He said the board’s retired chief executive, Ian Elliott, “did extraordinary work. He certainly was the right man in the right place at the right time. Only a person with his dogged determination would have got the systems going.”
He had “great confidence” in Teresa Devlin, the board’s new chief executive, who he said was “also a person of great integrity”. Where the dispute between Elliott and the board was concerned, he hoped “the credibility of the board is not weakened. That isn’t in the interests of anybody.”
Has Martin enjoyed the job? “Yes. I am doing 40 Confirmations this year and it’s great meeting, listening and talking to people at an important moment in their lives.”
As to whether he was returning to Rome in the near future, that was “a perception greatly cultivated by a number of journalists on the basis of, effectively, clerical gossip”.
In Ireland, he said, “we have to learn to fight our agendas robustly but respectfully. I still say we’re at a stage in secularisation in Ireland where there are still what I call adolescent elements, on both sides, who are reacting rather than coming into mature debate.”
Ways had to be found “which allow each of us to flourish in our own traditions, and also to flourish in public in our traditions”.
Plurality in schools
On plurality in school boards of management, Martin said: “I took a lead because I believe we will only have pluralism when, in schools, there’s a plurality of patronage, which allows people of different traditions to flourish within their tradition . . . Those who want something different, they also have a civic right to have that provided for them.”
He felt “a more robust collaboration” between the Department of Education and the church “would make these things move a little quickly”.
Martin said he was “not happy with somebody who really doesn’t believe being forced to be the religious education teacher in a school”. Teachers “should be able to move to the type of school where they would be happier in accordance with their own conscience and convictions”.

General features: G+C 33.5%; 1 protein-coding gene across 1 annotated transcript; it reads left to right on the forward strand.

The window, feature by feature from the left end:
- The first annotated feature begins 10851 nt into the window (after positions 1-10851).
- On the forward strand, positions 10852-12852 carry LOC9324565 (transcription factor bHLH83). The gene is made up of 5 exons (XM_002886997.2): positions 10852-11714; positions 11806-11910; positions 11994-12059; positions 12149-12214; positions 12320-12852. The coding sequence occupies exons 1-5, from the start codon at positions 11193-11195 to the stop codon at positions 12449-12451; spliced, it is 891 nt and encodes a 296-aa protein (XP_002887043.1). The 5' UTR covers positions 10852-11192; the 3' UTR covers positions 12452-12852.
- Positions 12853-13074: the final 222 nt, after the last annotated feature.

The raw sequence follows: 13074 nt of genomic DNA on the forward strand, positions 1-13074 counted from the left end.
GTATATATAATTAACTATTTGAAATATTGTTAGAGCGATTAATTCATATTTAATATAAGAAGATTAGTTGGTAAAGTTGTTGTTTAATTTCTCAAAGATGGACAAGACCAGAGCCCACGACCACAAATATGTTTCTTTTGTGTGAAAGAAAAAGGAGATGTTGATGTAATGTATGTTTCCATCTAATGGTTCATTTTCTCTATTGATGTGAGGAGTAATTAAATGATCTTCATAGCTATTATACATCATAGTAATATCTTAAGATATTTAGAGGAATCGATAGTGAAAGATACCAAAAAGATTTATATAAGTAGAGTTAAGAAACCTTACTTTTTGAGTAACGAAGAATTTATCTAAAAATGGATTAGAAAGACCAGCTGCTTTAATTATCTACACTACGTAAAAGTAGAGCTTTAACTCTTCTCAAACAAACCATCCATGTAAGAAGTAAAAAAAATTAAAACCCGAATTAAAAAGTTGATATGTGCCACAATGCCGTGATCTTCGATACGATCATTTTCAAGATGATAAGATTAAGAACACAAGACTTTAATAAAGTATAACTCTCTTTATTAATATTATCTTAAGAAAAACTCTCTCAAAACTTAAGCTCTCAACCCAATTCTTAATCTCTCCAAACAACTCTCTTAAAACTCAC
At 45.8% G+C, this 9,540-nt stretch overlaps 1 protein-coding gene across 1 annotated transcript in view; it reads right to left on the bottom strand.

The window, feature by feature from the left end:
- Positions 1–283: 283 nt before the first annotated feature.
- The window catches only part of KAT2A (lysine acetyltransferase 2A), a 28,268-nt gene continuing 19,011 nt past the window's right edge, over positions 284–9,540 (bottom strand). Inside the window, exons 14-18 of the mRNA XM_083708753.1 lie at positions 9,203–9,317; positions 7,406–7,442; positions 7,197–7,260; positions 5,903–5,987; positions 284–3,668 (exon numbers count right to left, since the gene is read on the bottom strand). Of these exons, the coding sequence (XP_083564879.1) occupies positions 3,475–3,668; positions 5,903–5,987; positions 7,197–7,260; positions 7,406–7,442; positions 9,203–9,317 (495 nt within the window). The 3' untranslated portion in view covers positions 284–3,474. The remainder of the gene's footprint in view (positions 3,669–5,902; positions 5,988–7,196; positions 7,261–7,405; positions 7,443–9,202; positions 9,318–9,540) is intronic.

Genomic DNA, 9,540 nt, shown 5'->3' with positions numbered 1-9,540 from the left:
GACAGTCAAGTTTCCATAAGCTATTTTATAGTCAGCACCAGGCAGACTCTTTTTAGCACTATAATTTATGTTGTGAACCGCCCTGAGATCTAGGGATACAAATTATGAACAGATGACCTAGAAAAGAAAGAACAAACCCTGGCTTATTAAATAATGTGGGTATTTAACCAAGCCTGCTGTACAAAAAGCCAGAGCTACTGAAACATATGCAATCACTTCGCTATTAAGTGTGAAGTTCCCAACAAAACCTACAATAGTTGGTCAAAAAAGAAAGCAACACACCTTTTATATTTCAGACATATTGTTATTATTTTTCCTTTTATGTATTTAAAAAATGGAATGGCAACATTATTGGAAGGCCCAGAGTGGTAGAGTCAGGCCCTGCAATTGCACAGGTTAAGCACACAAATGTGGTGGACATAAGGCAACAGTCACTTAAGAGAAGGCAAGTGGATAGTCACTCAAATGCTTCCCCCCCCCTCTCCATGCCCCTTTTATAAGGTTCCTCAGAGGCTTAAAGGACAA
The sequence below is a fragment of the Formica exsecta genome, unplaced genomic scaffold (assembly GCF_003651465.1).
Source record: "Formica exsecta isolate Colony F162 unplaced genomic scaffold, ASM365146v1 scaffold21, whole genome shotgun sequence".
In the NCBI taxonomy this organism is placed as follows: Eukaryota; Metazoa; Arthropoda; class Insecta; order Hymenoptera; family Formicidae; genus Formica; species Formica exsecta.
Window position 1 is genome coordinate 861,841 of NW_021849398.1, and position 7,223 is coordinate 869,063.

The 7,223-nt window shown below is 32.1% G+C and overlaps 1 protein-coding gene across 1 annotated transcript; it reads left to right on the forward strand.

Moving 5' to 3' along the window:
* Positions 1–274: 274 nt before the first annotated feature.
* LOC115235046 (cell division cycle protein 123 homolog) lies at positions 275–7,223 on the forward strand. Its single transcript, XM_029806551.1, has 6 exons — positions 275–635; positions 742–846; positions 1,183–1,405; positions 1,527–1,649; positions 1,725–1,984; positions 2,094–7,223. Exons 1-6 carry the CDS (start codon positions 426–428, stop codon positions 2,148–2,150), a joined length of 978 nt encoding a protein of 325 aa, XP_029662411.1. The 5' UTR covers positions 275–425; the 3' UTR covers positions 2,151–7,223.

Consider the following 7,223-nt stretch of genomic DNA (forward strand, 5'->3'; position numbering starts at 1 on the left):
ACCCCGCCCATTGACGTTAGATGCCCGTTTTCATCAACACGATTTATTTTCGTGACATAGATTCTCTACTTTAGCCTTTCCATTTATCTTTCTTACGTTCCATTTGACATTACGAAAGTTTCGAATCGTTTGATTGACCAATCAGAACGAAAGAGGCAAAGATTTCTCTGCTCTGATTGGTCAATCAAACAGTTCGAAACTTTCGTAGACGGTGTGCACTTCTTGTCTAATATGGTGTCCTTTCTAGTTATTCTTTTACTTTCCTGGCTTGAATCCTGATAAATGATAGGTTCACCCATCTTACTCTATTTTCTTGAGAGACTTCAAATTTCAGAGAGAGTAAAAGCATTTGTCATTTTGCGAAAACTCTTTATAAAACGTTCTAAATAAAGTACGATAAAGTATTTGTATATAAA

On protection-of-life issues in hospitals, he noted that, “as yet, the Government has to produce guidelines. Hospitals have an ethos. In some cases that ethos is contractual and can’t be legally broken. I would hope that we’d be able to leave space for conscientious objection of individuals.”
Pope Francis had “shown a real sense of governance” and “changed the whole atmosphere of a place where people are more proud to belong to the organisation. He has done that by charism and by dedication, but he has also shown a very sharp sense of governance.”
The pope’s move to Santa Marta had “broken down a whole system of people who managed access to him and he hasn’t relinquished on that”. He was “still very, very determined that he’s not going to be pushed into the system. You can see in certain parts of the church a great unease about this man because they simply don’t know what next, and they’re right.”
When Martin met Francis in Quebec during the 2008 Eucharistic Congress, he was a “very quiet, reserved man. He didn’t have that sense of reaching out that he has now. In that sense he has changed and he has changed at the age of 78, which is quite a remarkable achievement.”
In the context of Pope Francis’s call for a poor church for the poor, Martin said of Archbishop’s House in Drumcondra: “My living quarters are smaller than [the pope’s] . . . My staff is half that of my predecessor. I probably cook more meals for myself than he did. I look after myself, my own shopping.”
He said the pope would usher in “more a change in the atmosphere in which people are being asked to live than a change in teaching, but that is not to be underestimated”.
Martin felt pope John XXIII and Pope Francis were similar. “Both wanted to open windows and blow away cobwebs. This man wants even the windows that don’t open to be transparent.”